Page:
Monday, 21 October 2013

Bench-marking FTC and its council tax.

Comparing town and parish councils can be something of an interesting if not a thankless task - you see there are so many of them and they differ so much in size, character, ambition and approach event though their legal powers are effectively the same.

Records show that there are around 9,000 parish councils in England.  Some 600 of these are town councils - such as Frodsham.

The Daily Telegraph reported this morning that the Government was considering capping the ability of these town and parish councils to raise their element of the council tax - as last year, on average town and parish councils raised their precepts by c5%.

Now before everyone splutters in outrage we lowered our precept in Frodsham!

When considering your council tax bill you also have to take into account that in our part of CWaC is made up of 5 elements which are:

  • CWaC's precept;
  • Police & Crime Commissioner's precept - to pay towards the costs of Cheshire police;
  • Cheshire Fire and Rescue Service;
  • CWaC's special expenses - in other words those services CWaC provides locally in some areas, but not others - which some parish council's provide - eg the cost of a PCSO, Christmas lights etc; and
  • FTC's precept.
Leaving aside the special expenses FTC's element is by far the smallest and in Frodsham the special expenses figure is zero in any event.  You see typically more than 85% of your council tax goes to CWaC, around 10% to the Police and Crime Commissioner, and around 5% to the Fire Service.  If you want more detail you can find it here courtesy of CWaC.

A householder of a typical band D property in Frodsham will have to pay a total of £1,526.42 in council tax of which only £37.20 goes to FTC - less than 2.5% of the total precept.  

So what does this tell us about Frodsham.

Last year - unlike the 5% average increase reported for all parish and town councils - Frodsham Town Council's council tax take went down - albeit by a few pence.

The average Band D council tax levied by a parish council in England last year was £50.19.  Frodsham Town Council's precept is 25% cheaper than this average!  Frodsham residents pay less council tax than any other parished town in CWaC (ie it is the cheapest parished town in the Borough.  Cheaper than Northwich, Winsford & Neston.  Ellesmere Port and Chester are, at present un-parished).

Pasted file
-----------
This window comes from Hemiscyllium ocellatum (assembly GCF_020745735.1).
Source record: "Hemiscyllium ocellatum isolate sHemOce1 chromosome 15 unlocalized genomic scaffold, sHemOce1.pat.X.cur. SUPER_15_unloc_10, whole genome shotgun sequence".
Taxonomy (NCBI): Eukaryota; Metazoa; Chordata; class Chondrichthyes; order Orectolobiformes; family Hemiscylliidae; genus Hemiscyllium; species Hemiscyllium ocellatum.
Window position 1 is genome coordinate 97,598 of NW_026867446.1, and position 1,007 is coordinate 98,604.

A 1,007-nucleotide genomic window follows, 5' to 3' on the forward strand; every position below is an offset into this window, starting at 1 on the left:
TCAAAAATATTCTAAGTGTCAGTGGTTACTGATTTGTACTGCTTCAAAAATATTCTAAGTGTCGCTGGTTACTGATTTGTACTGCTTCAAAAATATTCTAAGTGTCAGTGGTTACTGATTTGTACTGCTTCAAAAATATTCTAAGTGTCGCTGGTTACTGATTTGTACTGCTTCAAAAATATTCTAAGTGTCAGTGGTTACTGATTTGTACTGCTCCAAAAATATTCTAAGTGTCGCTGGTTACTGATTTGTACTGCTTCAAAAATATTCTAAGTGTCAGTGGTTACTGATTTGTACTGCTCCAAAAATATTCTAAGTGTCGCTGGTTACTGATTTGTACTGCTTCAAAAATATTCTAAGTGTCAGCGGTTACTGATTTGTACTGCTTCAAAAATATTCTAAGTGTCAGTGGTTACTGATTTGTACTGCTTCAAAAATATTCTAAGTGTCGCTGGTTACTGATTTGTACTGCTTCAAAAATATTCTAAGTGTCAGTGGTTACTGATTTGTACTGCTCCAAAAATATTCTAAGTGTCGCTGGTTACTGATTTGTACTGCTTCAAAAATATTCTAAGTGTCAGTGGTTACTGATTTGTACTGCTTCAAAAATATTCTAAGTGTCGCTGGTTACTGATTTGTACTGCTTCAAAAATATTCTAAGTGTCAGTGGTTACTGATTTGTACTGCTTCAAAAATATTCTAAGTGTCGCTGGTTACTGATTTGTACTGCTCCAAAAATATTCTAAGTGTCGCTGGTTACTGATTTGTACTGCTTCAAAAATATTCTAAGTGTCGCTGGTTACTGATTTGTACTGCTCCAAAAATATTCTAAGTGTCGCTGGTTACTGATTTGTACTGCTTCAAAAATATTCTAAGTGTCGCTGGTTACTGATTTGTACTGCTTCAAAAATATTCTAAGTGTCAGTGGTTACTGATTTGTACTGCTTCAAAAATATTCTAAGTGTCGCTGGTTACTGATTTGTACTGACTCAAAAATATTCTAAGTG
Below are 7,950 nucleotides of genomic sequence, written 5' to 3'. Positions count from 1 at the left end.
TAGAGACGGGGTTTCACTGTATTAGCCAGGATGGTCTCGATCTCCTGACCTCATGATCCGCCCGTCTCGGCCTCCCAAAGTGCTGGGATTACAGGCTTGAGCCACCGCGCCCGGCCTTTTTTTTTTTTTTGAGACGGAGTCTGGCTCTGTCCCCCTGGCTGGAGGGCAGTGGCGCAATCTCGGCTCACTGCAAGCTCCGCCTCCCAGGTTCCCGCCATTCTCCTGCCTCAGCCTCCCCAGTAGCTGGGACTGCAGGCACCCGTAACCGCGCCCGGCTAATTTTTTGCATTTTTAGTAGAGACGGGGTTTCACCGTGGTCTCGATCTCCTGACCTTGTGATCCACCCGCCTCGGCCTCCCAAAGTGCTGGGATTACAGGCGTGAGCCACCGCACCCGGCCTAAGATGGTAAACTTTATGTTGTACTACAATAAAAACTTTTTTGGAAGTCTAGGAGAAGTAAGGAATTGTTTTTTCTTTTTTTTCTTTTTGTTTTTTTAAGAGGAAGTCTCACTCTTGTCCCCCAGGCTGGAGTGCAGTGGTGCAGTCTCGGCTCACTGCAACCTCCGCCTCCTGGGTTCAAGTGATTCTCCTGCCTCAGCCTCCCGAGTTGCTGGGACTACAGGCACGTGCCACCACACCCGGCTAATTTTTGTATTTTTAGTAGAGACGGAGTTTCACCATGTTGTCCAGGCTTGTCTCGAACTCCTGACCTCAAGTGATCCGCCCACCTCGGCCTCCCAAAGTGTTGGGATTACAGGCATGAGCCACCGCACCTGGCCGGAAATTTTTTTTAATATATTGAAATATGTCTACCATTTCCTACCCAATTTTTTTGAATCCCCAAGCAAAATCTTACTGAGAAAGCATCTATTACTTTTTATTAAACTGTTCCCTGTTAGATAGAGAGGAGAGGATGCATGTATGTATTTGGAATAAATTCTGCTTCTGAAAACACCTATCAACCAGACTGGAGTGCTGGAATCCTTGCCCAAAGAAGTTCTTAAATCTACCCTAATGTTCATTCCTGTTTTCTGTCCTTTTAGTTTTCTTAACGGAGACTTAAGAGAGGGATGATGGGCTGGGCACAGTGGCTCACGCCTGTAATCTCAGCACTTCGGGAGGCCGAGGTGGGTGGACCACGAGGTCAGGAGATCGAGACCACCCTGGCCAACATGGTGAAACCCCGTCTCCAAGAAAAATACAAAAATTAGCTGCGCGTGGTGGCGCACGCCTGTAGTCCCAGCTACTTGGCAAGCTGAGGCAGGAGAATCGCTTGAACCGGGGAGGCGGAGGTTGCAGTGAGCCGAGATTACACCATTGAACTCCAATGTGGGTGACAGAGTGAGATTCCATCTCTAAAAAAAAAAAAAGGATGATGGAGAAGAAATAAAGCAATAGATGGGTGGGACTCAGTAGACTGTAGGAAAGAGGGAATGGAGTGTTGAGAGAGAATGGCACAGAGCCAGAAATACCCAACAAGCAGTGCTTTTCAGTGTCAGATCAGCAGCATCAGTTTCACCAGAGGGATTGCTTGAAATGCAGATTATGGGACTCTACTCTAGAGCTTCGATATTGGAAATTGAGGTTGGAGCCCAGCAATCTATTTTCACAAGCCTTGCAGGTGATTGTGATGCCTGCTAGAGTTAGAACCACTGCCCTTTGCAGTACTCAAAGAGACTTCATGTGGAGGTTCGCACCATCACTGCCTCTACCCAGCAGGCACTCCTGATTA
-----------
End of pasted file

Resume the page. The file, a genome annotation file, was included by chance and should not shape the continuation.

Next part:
The council tax paid by Frodsham's residents is lower than other non-towned parishes too - such as Helsby, Tarporley, Saughall & District, Sproston, Marston, Little Stanney, Kingsmead, Darnhall, Moulton, Clotton Hoofield, Oakmere... and I dare say that none of these communities do all the things that FTC provides such as:
  • our own dedicated PCSO;
  • allotments;
  • cemetery;
  • bus stops;
  • volunteer winter gritting scheme;
  • over 70s vouchers
  • community defibrilators (with CWaC member contributions)
  • Christmas lights
  • community orchards etc
  • support with CWaC others in extending cycling and cycle stands in Frodsham
  • support with CWaC and others in Christmas and other festivals and events in Frodsham
  • support with CWaC and others in our own community social enterprise Frodsham Foundation; and
  • play areas...
This is not a complete list by the way!

I welcome the suggestion made in the Telegraph article that if a parish or town council wishes to raise its parish precept by more than 2% should only be supported by a local referendum.  The only problem is that the costs of running a referendum are quite prohibitive if you are looking for a relatively small rise which could engender local support.  

Perhaps we should ask the government to be more sophisticated in its approach - such as requiring a referendum if seeking an increase by 2% when you are above the national average - with perhaps a slightly higher threshold - such as 4 or 5% if you are below that average figure.  Alternatively some less expensive means of testing local opinion than a full blown referendum could be an alternative.  (I estimate for Frodsham that a referendum would cost us around £15-20,000k - perhaps more than 10% of our entire revenue in any year.  The costs of the referendum alone would prevent you ever seeking authority to increase the precept beyond the capping figure in all likelihood.

Incidentally I have no plans to raise FTC's precept - I am simply explaining the realities of what a 2% 'referendum cap' would mean.

What the Telegraph article also highlights for me is the fact that Government needs to review how much it pays to CWaC in grants.  The figures also suggest we are not getting as much as perhaps we should.  I signed a petition a month ago requesting that the government settlement figures for CWaC should be reconsidered.  As a Borough we are much more self sufficient than other areas.  If only the rest of the country was as efficient as CWaC and FTC we'd all be paying a lot less in Council Tax!